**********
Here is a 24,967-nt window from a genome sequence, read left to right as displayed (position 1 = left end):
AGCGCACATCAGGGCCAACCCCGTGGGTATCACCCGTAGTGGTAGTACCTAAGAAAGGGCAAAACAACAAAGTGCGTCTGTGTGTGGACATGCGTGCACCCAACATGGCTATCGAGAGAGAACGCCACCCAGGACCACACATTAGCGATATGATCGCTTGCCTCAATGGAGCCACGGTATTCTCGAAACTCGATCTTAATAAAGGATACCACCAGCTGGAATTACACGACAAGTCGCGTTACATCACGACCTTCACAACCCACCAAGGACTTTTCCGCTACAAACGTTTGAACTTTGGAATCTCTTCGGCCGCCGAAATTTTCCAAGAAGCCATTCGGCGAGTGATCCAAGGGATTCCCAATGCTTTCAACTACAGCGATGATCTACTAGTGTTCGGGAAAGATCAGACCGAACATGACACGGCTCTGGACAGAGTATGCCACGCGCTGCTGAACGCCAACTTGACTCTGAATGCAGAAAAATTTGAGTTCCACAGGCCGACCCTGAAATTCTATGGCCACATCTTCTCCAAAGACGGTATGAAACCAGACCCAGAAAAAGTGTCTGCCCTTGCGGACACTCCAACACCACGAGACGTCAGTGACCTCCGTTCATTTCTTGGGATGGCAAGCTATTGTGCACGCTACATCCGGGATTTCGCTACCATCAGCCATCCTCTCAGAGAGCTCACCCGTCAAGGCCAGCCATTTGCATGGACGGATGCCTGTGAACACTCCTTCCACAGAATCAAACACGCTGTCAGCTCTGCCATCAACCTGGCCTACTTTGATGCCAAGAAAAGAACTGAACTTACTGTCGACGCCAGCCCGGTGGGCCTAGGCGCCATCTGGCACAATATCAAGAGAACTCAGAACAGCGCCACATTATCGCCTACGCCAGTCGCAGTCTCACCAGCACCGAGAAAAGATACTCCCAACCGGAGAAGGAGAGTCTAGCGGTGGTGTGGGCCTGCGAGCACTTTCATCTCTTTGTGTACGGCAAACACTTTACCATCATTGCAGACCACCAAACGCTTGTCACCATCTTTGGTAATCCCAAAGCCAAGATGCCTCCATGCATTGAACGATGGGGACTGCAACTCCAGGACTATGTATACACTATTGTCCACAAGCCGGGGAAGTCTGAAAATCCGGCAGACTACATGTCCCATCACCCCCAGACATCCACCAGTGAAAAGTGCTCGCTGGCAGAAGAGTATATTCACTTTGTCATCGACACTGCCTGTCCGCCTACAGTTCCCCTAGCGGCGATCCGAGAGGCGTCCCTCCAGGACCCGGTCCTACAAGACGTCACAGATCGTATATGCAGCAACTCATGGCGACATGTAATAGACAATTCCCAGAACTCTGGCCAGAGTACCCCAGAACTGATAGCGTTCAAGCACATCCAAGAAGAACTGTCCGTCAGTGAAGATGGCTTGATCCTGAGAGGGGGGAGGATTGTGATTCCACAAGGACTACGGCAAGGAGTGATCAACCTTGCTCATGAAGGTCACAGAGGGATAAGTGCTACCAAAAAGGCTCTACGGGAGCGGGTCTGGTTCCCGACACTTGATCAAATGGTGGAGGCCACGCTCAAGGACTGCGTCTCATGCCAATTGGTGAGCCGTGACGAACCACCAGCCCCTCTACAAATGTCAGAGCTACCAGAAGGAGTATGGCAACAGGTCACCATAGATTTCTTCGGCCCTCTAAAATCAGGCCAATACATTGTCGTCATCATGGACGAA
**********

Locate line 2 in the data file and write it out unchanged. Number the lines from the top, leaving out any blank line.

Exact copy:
AGCGCACATCAGGGCCAACCCCGTGGGTATCACCCGTAGTGGTAGTACCTAAGAAAGGGCAAAACAACAAAGTGCGTCTGTGTGTGGACATGCGTGCACCCAACATGGCTATCGAGAGAGAACGCCACCCAGGACCACACATTAGCGATATGATCGCTTGCCTCAATGGAGCCACGGTATTCTCGAAACTCGATCTTAATAAAGGATACCACCAGCTGGAATTACACGACAAGTCGCGTTACATCACGACCTTCACAACCCACCAAGGACTTTTCCGCTACAAACGTTTGAACTTTGGAATCTCTTCGGCCGCCGAAATTTTCCAAGAAGCCATTCGGCGAGTGATCCAAGGGATTCCCAATGCTTTCAACTACAGCGATGATCTACTAGTGTTCGGGAAAGATCAGACCGAACATGACACGGCTCTGGACAGAGTATGCCACGCGCTGCTGAACGCCAACTTGACTCTGAATGCAGAAAAATTTGAGTTCCACAGGCCGACCCTGAAATTCTATGGCCACATCTTCTCCAAAGACGGTATGAAACCAGACCCAGAAAAAGTGTCTGCCCTTGCGGACACTCCAACACCACGAGACGTCAGTGACCTCCGTTCATTTCTTGGGATGGCAAGCTATTGTGCACGCTACATCCGGGATTTCGCTACCATCAGCCATCCTCTCAGAGAGCTCACCCGTCAAGGCCAGCCATTTGCATGGACGGATGCCTGTGAACACTCCTTCCACAGAATCAAACACGCTGTCAGCTCTGCCATCAACCTGGCCTACTTTGATGCCAAGAAAAGAACTGAACTTACTGTCGACGCCAGCCCGGTGGGCCTAGGCGCCATCTGGCACAATATCAAGAGAACTCAGAACAGCGCCACATTATCGCCTACGCCAGTCGCAGTCTCACCAGCACCGAGAAAAGATACTCCCAACCGGAGAAGGAGAGTCTAGCGGTGGTGTGGGCCTGCGAGCACTTTCATCTCTTTGTGTACGGCAAACACTTTACCATCATTGCAGACCACCAAACGCTTGTCACCATCTTTGGTAATCCCAAAGCCAAGATGCCTCCATGCATTGAACGATGGGGACTGCAACTCCAGGACTATGTATACACTATTGTCCACAAGCCGGGGAAGTCTGAAAATCCGGCAGACTACATGTCCCATCACCCCCAGACATCCACCAGTGAAAAGTGCTCGCTGGCAGAAGAGTATATTCACTTTGTCATCGACACTGCCTGTCCGCCTACAGTTCCCCTAGCGGCGATCCGAGAGGCGTCCCTCCAGGACCCGGTCCTACAAGACGTCACAGATCGTATATGCAGCAACTCATGGCGACATGTAATAGACAATTCCCAGAACTCTGGCCAGAGTACCCCAGAACTGATAGCGTTCAAGCACATCCAAGAAGAACTGTCCGTCAGTGAAGATGGCTTGATCCTGAGAGGGGGGAGGATTGTGATTCCACAAGGACTACGGCAAGGAGTGATCAACCTTGCTCATGAAGGTCACAGAGGGATAAGTGCTACCAAAAAGGCTCTACGGGAGCGGGTCTGGTTCCCGACACTTGATCAAATGGTGGAGGCCACGCTCAAGGACTGCGTCTCATGCCAATTGGTGAGCCGTGACGAACCACCAGCCCCTCTACAAATGTCAGAGCTACCAGAAGGAGTATGGCAACAGGTCACCATAGATTTCTTCGGCCCTCTAAAATCAGGCCAATACATTGTCGTCATCATGGACGAA